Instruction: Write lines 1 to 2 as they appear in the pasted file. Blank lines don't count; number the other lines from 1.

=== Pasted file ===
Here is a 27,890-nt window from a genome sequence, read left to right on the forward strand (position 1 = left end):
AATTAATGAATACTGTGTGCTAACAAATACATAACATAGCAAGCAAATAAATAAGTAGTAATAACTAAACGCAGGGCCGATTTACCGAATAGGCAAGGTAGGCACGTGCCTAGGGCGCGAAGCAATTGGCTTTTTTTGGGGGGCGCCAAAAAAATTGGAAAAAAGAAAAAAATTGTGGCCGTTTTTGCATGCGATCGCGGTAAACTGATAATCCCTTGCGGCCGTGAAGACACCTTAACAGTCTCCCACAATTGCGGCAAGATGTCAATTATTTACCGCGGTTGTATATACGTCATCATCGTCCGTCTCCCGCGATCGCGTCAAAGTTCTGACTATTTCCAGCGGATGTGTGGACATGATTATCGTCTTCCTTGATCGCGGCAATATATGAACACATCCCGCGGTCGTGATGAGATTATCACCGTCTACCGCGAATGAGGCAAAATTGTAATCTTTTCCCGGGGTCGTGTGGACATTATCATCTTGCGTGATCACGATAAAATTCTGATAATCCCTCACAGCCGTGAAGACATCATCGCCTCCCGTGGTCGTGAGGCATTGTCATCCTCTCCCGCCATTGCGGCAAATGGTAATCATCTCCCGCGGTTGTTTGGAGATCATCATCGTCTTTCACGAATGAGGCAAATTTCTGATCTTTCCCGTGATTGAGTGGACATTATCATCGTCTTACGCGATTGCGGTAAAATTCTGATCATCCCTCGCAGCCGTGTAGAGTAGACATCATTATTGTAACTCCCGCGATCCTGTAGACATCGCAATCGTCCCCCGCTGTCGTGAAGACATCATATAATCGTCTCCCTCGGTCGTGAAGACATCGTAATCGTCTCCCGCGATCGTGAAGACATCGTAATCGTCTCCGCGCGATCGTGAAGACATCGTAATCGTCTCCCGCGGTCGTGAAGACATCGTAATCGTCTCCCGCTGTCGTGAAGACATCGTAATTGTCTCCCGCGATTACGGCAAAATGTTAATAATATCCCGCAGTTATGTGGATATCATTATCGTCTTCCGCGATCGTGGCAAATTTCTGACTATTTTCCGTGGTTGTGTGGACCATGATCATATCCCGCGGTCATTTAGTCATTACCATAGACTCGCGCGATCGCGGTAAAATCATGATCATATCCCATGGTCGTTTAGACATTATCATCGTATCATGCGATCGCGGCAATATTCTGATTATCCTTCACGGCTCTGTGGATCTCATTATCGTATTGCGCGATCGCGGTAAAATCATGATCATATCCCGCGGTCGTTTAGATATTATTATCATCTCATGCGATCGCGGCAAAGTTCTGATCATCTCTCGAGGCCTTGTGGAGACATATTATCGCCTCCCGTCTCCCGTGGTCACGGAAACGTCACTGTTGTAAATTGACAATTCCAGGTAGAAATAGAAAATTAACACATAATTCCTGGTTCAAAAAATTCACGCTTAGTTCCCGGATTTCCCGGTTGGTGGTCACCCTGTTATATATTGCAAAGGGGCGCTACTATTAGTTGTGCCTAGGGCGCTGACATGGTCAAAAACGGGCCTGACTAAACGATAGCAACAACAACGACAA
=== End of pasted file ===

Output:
Here is a 27,890-nt window from a genome sequence, read left to right on the forward strand (position 1 = left end):
AATTAATGAATACTGTGTGCTAACAAATACATAACATAGCAAGCAAATAAATAAGTAGTAATAACTAAACGCAGGGCCGATTTACCGAATAGGCAAGGTAGGCACGTGCCTAGGGCGCGAAGCAATTGGCTTTTTTTGGGGGGCGCCAAAAAAATTGGAAAAAAGAAAAAAATTGTGGCCGTTTTTGCATGCGATCGCGGTAAACTGATAATCCCTTGCGGCCGTGAAGACACCTTAACAGTCTCCCACAATTGCGGCAAGATGTCAATTATTTACCGCGGTTGTATATACGTCATCATCGTCCGTCTCCCGCGATCGCGTCAAAGTTCTGACTATTTCCAGCGGATGTGTGGACATGATTATCGTCTTCCTTGATCGCGGCAATATATGAACACATCCCGCGGTCGTGATGAGATTATCACCGTCTACCGCGAATGAGGCAAAATTGTAATCTTTTCCCGGGGTCGTGTGGACATTATCATCTTGCGTGATCACGATAAAATTCTGATAATCCCTCACAGCCGTGAAGACATCATCGCCTCCCGTGGTCGTGAGGCATTGTCATCCTCTCCCGCCATTGCGGCAAATGGTAATCATCTCCCGCGGTTGTTTGGAGATCATCATCGTCTTTCACGAATGAGGCAAATTTCTGATCTTTCCCGTGATTGAGTGGACATTATCATCGTCTTACGCGATTGCGGTAAAATTCTGATCATCCCTCGCAGCCGTGTAGAGTAGACATCATTATTGTAACTCCCGCGATCCTGTAGACATCGCAATCGTCCCCCGCTGTCGTGAAGACATCATATAATCGTCTCCCTCGGTCGTGAAGACATCGTAATCGTCTCCCGCGATCGTGAAGACATCGTAATCGTCTCCGCGCGATCGTGAAGACATCGTAATCGTCTCCCGCGGTCGTGAAGACATCGTAATCGTCTCCCGCTGTCGTGAAGACATCGTAATTGTCTCCCGCGATTACGGCAAAATGTTAATAATATCCCGCAGTTATGTGGATATCATTATCGTCTTCCGCGATCGTGGCAAATTTCTGACTATTTTCCGTGGTTGTGTGGACCATGATCATATCCCGCGGTCATTTAGTCATTACCATAGACTCGCGCGATCGCGGTAAAATCATGATCATATCCCATGGTCGTTTAGACATTATCATCGTATCATGCGATCGCGGCAATATTCTGATTATCCTTCACGGCTCTGTGGATCTCATTATCGTATTGCGCGATCGCGGTAAAATCATGATCATATCCCGCGGTCGTTTAGATATTATTATCATCTCATGCGATCGCGGCAAAGTTCTGATCATCTCTCGAGGCCTTGTGGAGACATATTATCGCCTCCCGTCTCCCGTGGTCACGGAAACGTCACTGTTGTAAATTGACAATTCCAGGTAGAAATAGAAAATTAACACATAATTCCTGGTTCAAAAAATTCACGCTTAGTTCCCGGATTTCCCGGTTGGTGGTCACCCTGTTATATATTGCAAAGGGGCGCTACTATTAGTTGTGCCTAGGGCGCTGACATGGTCAAAAACGGGCCTGACTAAACGATAGCAACAACAACGACAA